Gain-of-function variants in the ODC1 gene cause a syndromic neurodevelopmental disorder associated with macrocephaly, alopecia, dysmorphic features, and neuroimaging abnormalities

Lance H. Rodan, Kwame Anyane-Yeboa, Karen Chong, Jolien S. Klein Wassink-Ruiter, Ashley Wilson, Lacey Smith, Sanjeev V. Kothare, Farrah Rajabi, Susan Blaser, Min Ni, Ralph J DeBerardinis, Annapurna Poduri, Gerard T. Berry

Research output: Contribution to journalArticle

3 Scopus citations


Polyamines serve a number of vital functions in humans, including regulation of cellular proliferation, intracellular signaling, and modulation of ion channels. Ornithine decarboxylase 1 (ODC1) is the rate-limiting enzyme in endogenous polyamine synthesis. In this report, we present four patients with a distinct neurometabolic disorder associated with de novo heterozygous, gain-of-function variants in the ODC1 gene. This disorder presents with global developmental delay, ectodermal abnormalities including alopecia, absolute or relative macrocephaly, and characteristic facial dysmorphisms. Neuroimaging variably demonstrates white matter abnormalities, prominent Virchow–Robin spaces, periventricular cysts, and abnormalities of the corpus callosum. Plasma clinical metabolomics analysis demonstrates elevation of N-acetylputrescine, the acetylated form of putrescine, with otherwise normal polyamine levels. Therapies aimed at reducing putrescine levels, including ODC1 inhibitors, dietary interventions, and antibiotics to reduce polyamine production by gastrointestinal flora could be considered as disease-modifying therapies. As the ODC1 gene has been implicated in neoplasia, cancer surveillance may be important in this disorder.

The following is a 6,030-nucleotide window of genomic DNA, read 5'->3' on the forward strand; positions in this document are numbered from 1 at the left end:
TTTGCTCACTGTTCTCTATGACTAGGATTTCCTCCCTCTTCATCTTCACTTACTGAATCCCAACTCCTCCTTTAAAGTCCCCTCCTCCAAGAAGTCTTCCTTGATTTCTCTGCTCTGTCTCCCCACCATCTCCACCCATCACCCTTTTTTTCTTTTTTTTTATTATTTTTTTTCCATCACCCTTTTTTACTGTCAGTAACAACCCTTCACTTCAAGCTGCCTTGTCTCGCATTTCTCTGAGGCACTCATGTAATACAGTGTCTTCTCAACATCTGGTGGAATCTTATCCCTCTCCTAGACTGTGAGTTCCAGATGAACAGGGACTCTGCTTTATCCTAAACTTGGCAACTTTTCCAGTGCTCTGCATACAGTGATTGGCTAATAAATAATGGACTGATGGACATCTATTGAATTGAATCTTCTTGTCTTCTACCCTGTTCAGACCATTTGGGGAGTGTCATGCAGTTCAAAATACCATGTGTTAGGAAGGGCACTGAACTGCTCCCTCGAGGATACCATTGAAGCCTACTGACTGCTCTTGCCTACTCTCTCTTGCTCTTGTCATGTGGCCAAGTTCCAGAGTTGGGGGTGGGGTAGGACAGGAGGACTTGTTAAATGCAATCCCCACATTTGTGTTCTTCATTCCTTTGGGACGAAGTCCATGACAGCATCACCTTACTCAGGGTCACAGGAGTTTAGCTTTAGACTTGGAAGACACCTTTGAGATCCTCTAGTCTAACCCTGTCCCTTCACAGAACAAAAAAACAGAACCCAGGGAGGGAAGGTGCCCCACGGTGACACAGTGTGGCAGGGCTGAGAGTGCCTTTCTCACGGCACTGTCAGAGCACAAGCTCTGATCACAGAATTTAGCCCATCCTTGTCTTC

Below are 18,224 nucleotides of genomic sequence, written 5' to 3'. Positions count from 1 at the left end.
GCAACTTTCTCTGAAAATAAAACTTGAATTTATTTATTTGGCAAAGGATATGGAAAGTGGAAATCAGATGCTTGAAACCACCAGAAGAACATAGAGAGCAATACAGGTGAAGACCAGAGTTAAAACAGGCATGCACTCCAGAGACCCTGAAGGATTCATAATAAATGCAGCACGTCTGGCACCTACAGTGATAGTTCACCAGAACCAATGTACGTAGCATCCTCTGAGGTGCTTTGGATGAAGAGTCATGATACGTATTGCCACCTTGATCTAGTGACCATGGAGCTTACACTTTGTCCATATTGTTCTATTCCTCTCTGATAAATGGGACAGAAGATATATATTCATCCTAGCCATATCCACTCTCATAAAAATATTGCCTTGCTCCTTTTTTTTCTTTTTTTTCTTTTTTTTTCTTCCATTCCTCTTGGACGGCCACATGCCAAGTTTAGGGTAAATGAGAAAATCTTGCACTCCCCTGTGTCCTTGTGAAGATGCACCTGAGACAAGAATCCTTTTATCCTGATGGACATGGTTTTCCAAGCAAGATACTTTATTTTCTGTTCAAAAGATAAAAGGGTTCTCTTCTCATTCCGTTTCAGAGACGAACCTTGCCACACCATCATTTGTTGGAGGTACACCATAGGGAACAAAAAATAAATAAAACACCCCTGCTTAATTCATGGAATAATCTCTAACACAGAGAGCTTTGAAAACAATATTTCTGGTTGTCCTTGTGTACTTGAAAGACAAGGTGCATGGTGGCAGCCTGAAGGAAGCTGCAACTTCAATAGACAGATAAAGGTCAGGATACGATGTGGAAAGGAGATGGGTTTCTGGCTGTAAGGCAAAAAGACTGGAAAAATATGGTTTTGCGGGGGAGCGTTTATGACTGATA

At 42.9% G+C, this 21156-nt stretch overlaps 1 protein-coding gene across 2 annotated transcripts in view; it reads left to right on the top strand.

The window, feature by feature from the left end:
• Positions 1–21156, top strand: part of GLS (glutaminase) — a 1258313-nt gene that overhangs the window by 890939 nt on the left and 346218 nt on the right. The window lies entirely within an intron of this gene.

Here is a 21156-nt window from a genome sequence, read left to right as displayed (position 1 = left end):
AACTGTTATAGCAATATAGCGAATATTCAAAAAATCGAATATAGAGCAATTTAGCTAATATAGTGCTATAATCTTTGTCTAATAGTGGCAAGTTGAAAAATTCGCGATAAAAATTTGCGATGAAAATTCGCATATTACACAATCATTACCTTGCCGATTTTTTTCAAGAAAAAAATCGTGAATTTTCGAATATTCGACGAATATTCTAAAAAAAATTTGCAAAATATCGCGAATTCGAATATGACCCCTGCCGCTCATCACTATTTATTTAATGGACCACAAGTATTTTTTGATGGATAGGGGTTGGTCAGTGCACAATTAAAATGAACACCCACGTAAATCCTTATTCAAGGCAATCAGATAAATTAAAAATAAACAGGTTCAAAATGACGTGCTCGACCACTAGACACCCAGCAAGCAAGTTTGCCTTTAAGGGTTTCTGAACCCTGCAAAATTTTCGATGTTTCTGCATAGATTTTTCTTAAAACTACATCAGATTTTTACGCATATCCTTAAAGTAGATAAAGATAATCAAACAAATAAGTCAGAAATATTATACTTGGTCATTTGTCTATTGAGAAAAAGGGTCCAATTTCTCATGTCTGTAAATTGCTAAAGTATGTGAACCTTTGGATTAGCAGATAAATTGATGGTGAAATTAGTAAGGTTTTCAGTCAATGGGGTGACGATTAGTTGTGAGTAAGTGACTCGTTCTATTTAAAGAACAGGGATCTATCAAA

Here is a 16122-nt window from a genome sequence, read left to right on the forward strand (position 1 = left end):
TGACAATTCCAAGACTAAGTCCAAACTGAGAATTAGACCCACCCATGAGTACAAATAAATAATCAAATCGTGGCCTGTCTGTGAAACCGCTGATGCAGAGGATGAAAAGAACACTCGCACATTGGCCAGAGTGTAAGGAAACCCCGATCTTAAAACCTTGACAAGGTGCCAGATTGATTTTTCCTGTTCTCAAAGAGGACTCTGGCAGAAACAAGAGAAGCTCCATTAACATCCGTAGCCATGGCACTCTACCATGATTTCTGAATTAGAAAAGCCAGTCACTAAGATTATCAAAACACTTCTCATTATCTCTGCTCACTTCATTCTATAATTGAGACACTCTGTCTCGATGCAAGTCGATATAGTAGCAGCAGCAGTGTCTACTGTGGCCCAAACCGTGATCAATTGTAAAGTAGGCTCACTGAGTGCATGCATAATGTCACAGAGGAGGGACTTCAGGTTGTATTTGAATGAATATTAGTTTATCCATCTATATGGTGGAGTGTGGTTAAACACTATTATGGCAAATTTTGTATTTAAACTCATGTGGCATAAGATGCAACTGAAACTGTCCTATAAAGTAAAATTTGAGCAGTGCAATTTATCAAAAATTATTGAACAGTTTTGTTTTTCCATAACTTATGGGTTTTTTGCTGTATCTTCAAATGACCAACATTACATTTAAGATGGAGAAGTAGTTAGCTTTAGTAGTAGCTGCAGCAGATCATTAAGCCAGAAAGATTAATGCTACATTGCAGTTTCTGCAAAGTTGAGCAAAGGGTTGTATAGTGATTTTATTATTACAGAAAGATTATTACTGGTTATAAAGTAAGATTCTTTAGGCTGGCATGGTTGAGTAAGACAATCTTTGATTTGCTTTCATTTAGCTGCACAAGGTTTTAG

Original languageEnglish (US)
JournalAmerican Journal of Medical Genetics, Part A
Publication statusAccepted/In press - Jan 1 2018



  • alopecia
  • neurodevelopmental disorder
  • ornithine decarboxylase 1 (ODC1)
  • polyamines
  • putrescine

ASJC Scopus subject areas

  • Genetics
  • Genetics(clinical)

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